accepted it." (She refused to disclose the amount of shekels paid to Palestinians so far or the number of those who requested compensation).
A vast majority of Palestinians, however, have rejected these offers outright because farmers say the amounts were undervalued and also for reasons of nationalism: to sell land to Israel is tantamount to treason.
The wall is also fast overshadowing traditional Palestinian peace talk grievances such as the right of return for some 3.7 million refugees throughout the Middle East, the status of East Jerusalem as a future Palestinian capital, evacuation of the Jewish settlements, and final borders.
The wall, many say, should be thrust to the foreground on any further negotiations in the fragile US-backed road map.
"The wall brings all these issues together," argues PENGON coordinator Jamal Juma. "It will trap Palestinians in three ghettos disconnected from each other and the rest of the Arab world. The settlements will be annexed to Israel. Jerusalem will be isolated," he says.
"This affects the demographic issue since there'll be no room for natural growth of our cities if thousands of refugees were to return. This is the final stage of the colonial project of the West Bank," says Juma.
Meanwhile, lawyers for the endangered village of Numan have won a temporary injunction in the Israeli High Court on 26 August.
It protects the villagers from further night raids, harassment, and the possibility of expulsion before the court’s final ruling over their land dispute.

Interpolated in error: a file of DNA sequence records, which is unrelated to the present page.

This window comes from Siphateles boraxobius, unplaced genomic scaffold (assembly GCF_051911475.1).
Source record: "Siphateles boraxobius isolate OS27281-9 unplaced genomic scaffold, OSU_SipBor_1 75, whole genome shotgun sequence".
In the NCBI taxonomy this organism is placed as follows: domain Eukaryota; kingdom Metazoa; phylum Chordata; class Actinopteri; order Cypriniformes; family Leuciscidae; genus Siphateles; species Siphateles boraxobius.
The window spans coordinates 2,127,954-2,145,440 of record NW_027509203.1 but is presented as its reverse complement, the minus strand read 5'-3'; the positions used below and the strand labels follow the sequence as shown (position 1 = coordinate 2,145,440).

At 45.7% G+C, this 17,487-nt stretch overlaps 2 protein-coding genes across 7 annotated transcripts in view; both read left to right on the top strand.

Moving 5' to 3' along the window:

Despite this, virtually nothing can be done to stop construction of the wall. Start of the legal proceedings won’t be announced by the court for up to five months, according to Sani Khoury, one of the attorneys.
Numan residents aren't new to drawn-out legal battles: Ever since 1993, they have been jousting with Israeli courts over their status to remain as West Bankers, or their request to be extended East Jerusalem residency IDs (like 90% of the other Palestinian inhabitants of Jerusalem who are not citizens of Israel).
Apartheid wall benumbs
According to Khoury, Israel had long implemented a "live and let live" policy on Numan until the wall construction began. He added the village has been treated as part of the Jerusalem municipality to ensure collection of property taxes, payments for building permits and fines to the Israeli government since the mid-'90s.
"If the court decides they own the land, they can stay," police spokesman Ben Ruby said.
He denied that the recent mass round-ups had anything to do with the encroaching wall, that Numan residents were ever forced to sign documents other than a release form, and that they were ever harassed outside the law or verbally threatened in any way to leave the village.
Such denials contradict the experience of Nidal Dirawi’s cousin, Jamal, 37, the village leader, understood what an Israeli identifying himself as a government official (escorted by two border police) told him in Hebrew approximately four months ago.
Four months back, when Jamal flatly rejected an Israeli official’s offer of $25,000 for each house built before 1992, the man replied in all seriousness, "If you do not leave the land, we will cut off your resources and the village will die like a tree without water."